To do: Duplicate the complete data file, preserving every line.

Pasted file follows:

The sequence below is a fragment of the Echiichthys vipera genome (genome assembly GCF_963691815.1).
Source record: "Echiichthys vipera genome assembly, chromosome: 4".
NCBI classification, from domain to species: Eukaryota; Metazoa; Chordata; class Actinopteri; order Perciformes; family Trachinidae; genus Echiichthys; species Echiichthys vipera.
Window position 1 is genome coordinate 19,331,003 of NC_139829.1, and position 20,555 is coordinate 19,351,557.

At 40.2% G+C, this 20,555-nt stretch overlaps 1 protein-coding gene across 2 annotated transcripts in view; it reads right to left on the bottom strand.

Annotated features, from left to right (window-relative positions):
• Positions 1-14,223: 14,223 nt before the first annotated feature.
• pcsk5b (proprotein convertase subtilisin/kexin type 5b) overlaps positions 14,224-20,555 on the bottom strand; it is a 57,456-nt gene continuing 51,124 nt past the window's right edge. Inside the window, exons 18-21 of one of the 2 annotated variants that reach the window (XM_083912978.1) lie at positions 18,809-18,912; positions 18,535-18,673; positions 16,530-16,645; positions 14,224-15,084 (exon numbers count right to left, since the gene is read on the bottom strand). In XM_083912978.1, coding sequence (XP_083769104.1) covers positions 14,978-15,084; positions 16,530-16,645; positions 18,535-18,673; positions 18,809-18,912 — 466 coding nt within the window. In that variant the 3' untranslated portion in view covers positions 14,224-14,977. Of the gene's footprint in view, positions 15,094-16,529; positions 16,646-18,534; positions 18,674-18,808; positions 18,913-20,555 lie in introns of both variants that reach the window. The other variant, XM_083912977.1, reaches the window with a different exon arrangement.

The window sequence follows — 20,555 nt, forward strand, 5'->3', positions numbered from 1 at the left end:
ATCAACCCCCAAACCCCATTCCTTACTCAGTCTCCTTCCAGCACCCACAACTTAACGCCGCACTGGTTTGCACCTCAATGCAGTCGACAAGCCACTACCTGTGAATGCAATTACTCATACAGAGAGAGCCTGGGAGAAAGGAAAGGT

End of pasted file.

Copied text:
The sequence below is a fragment of the Echiichthys vipera genome (genome assembly GCF_963691815.1).
Source record: "Echiichthys vipera genome assembly, chromosome: 4".
NCBI classification, from domain to species: Eukaryota; Metazoa; Chordata; class Actinopteri; order Perciformes; family Trachinidae; genus Echiichthys; species Echiichthys vipera.
Window position 1 is genome coordinate 19,331,003 of NC_139829.1, and position 20,555 is coordinate 19,351,557.

At 40.2% G+C, this 20,555-nt stretch overlaps 1 protein-coding gene across 2 annotated transcripts in view; it reads right to left on the bottom strand.

Annotated features, from left to right (window-relative positions):
• Positions 1-14,223: 14,223 nt before the first annotated feature.
• pcsk5b (proprotein convertase subtilisin/kexin type 5b) overlaps positions 14,224-20,555 on the bottom strand; it is a 57,456-nt gene continuing 51,124 nt past the window's right edge. Inside the window, exons 18-21 of one of the 2 annotated variants that reach the window (XM_083912978.1) lie at positions 18,809-18,912; positions 18,535-18,673; positions 16,530-16,645; positions 14,224-15,084 (exon numbers count right to left, since the gene is read on the bottom strand). In XM_083912978.1, coding sequence (XP_083769104.1) covers positions 14,978-15,084; positions 16,530-16,645; positions 18,535-18,673; positions 18,809-18,912 — 466 coding nt within the window. In that variant the 3' untranslated portion in view covers positions 14,224-14,977. Of the gene's footprint in view, positions 15,094-16,529; positions 16,646-18,534; positions 18,674-18,808; positions 18,913-20,555 lie in introns of both variants that reach the window. The other variant, XM_083912977.1, reaches the window with a different exon arrangement.

The window sequence follows — 20,555 nt, forward strand, 5'->3', positions numbered from 1 at the left end:
ATCAACCCCCAAACCCCATTCCTTACTCAGTCTCCTTCCAGCACCCACAACTTAACGCCGCACTGGTTTGCACCTCAATGCAGTCGACAAGCCACTACCTGTGAATGCAATTACTCATACAGAGAGAGCCTGGGAGAAAGGAAAGGT